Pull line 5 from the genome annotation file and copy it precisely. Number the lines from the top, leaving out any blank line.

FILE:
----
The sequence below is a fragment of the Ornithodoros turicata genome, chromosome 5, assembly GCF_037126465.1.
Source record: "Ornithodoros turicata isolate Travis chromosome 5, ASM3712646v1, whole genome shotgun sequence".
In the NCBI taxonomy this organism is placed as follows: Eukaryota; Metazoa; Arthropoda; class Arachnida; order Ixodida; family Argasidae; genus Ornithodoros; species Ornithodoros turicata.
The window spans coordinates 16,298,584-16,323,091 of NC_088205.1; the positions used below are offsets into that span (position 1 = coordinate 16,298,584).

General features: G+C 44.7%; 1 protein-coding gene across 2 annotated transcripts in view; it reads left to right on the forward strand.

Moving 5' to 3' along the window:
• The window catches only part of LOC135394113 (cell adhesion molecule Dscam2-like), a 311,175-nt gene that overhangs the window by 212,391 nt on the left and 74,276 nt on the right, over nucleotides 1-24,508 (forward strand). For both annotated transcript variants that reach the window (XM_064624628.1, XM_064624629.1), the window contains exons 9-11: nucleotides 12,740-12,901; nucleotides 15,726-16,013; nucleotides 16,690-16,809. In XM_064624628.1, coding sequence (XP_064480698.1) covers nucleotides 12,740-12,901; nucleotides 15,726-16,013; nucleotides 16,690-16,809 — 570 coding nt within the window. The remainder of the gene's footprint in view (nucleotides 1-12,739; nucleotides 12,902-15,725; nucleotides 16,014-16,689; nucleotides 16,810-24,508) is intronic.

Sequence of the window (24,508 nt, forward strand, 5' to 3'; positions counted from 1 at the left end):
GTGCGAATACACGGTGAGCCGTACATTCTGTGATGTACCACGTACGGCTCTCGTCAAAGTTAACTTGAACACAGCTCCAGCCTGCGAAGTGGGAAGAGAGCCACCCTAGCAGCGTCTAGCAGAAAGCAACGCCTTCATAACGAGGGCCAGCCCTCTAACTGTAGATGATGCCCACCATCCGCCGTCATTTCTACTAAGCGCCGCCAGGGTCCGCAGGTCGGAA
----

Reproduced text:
General features: G+C 44.7%; 1 protein-coding gene across 2 annotated transcripts in view; it reads left to right on the forward strand.